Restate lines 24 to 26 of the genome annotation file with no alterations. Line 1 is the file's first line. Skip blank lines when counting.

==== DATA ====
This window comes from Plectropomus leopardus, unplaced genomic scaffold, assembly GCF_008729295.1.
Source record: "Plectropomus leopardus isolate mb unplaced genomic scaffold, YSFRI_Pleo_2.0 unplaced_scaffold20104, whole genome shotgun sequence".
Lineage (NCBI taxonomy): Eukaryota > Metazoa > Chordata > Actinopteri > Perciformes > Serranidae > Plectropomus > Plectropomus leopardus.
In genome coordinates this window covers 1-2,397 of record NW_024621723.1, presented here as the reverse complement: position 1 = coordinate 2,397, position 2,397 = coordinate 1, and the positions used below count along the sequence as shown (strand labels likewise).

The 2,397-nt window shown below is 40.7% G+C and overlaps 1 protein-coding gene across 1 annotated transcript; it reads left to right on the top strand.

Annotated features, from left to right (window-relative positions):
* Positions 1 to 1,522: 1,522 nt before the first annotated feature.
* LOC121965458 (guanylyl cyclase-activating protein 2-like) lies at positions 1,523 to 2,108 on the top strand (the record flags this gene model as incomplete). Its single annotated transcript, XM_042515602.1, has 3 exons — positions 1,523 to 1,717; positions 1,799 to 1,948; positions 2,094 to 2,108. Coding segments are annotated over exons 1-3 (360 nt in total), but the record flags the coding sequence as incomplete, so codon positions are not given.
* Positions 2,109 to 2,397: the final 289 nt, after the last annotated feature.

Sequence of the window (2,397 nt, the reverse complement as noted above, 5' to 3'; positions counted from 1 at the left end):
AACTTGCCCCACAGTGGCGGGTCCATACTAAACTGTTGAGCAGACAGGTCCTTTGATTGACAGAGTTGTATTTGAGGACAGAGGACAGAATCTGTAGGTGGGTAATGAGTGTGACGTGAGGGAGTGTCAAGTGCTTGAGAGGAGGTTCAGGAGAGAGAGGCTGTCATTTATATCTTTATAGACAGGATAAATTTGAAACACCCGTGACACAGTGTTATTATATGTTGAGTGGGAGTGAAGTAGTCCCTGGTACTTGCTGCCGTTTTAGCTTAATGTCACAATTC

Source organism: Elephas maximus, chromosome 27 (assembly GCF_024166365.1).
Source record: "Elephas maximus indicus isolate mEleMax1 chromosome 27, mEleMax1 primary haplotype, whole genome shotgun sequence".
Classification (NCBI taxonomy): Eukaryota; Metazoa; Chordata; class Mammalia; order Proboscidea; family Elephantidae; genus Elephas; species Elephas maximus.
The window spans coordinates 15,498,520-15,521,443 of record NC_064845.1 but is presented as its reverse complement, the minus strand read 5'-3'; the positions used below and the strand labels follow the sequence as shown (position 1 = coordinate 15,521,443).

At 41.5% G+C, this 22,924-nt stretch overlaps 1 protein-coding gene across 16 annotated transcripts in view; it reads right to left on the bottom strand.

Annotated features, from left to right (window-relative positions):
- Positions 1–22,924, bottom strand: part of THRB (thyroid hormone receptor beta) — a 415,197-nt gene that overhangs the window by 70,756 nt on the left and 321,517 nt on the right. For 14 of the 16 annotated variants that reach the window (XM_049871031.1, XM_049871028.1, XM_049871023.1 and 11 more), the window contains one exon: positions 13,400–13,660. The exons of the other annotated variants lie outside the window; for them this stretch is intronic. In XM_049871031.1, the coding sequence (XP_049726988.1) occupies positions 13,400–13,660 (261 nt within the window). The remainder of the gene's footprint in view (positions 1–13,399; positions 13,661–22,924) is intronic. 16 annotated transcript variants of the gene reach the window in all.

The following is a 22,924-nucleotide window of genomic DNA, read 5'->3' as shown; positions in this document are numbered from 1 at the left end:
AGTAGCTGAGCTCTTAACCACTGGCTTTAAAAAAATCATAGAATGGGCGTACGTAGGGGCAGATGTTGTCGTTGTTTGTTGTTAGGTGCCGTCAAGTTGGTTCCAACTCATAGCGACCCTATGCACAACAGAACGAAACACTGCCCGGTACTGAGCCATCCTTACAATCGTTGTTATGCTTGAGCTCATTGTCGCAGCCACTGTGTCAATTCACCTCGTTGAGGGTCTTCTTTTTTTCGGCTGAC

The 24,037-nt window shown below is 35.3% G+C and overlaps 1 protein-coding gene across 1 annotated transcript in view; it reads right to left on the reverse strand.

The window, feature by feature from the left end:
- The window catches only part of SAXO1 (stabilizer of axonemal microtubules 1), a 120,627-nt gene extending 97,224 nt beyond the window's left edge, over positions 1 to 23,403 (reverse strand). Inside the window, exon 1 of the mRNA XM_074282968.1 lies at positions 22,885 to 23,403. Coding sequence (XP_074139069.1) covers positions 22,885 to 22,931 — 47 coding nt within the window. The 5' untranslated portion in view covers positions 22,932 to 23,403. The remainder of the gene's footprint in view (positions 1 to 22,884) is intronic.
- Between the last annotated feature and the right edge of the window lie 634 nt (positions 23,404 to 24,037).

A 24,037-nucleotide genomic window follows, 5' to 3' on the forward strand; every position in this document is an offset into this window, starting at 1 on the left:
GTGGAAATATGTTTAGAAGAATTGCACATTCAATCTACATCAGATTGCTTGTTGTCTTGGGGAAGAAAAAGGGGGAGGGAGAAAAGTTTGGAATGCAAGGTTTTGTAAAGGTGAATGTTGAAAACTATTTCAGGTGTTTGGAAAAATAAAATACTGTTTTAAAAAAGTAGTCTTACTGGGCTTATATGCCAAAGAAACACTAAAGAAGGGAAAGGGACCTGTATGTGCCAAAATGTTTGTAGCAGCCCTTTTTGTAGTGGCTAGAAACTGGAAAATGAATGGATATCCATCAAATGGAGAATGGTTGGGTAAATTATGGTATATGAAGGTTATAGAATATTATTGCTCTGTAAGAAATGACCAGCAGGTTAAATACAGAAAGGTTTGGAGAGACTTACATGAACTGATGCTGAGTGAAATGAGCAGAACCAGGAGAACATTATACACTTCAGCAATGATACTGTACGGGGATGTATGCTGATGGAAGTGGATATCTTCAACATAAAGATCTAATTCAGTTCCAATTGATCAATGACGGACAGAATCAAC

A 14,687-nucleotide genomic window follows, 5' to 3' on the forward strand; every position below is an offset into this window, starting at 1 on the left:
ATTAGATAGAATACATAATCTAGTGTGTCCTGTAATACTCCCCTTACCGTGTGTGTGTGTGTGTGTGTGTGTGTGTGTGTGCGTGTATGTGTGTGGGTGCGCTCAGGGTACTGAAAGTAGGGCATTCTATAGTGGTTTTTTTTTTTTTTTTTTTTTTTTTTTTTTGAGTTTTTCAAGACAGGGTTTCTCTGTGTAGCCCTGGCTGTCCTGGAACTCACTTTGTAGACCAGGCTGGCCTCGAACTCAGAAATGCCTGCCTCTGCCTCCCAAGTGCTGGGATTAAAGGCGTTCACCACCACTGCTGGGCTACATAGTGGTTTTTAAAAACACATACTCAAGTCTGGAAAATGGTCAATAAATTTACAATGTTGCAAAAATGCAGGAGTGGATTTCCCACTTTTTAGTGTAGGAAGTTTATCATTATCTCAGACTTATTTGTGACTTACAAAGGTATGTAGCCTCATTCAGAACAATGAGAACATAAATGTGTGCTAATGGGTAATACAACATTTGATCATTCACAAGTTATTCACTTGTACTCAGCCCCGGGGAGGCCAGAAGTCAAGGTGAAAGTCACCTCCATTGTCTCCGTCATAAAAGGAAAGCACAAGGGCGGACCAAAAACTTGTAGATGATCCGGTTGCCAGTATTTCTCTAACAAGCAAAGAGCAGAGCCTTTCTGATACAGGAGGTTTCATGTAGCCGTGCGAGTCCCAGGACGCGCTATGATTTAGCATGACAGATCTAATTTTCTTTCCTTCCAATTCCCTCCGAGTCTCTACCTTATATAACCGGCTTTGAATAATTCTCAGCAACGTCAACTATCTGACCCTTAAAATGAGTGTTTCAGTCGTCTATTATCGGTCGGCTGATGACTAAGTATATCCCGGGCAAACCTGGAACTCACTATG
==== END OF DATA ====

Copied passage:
- Between the last annotated feature and the right edge of the window lie 634 nt (positions 23,404 to 24,037).

A 24,037-nucleotide genomic window follows, 5' to 3' on the forward strand; every position in this document is an offset into this window, starting at 1 on the left:
GTGGAAATATGTTTAGAAGAATTGCACATTCAATCTACATCAGATTGCTTGTTGTCTTGGGGAAGAAAAAGGGGGAGGGAGAAAAGTTTGGAATGCAAGGTTTTGTAAAGGTGAATGTTGAAAACTATTTCAGGTGTTTGGAAAAATAAAATACTGTTTTAAAAAAGTAGTCTTACTGGGCTTATATGCCAAAGAAACACTAAAGAAGGGAAAGGGACCTGTATGTGCCAAAATGTTTGTAGCAGCCCTTTTTGTAGTGGCTAGAAACTGGAAAATGAATGGATATCCATCAAATGGAGAATGGTTGGGTAAATTATGGTATATGAAGGTTATAGAATATTATTGCTCTGTAAGAAATGACCAGCAGGTTAAATACAGAAAGGTTTGGAGAGACTTACATGAACTGATGCTGAGTGAAATGAGCAGAACCAGGAGAACATTATACACTTCAGCAATGATACTGTACGGGGATGTATGCTGATGGAAGTGGATATCTTCAACATAAAGATCTAATTCAGTTCCAATTGATCAATGACGGACAGAATCAAC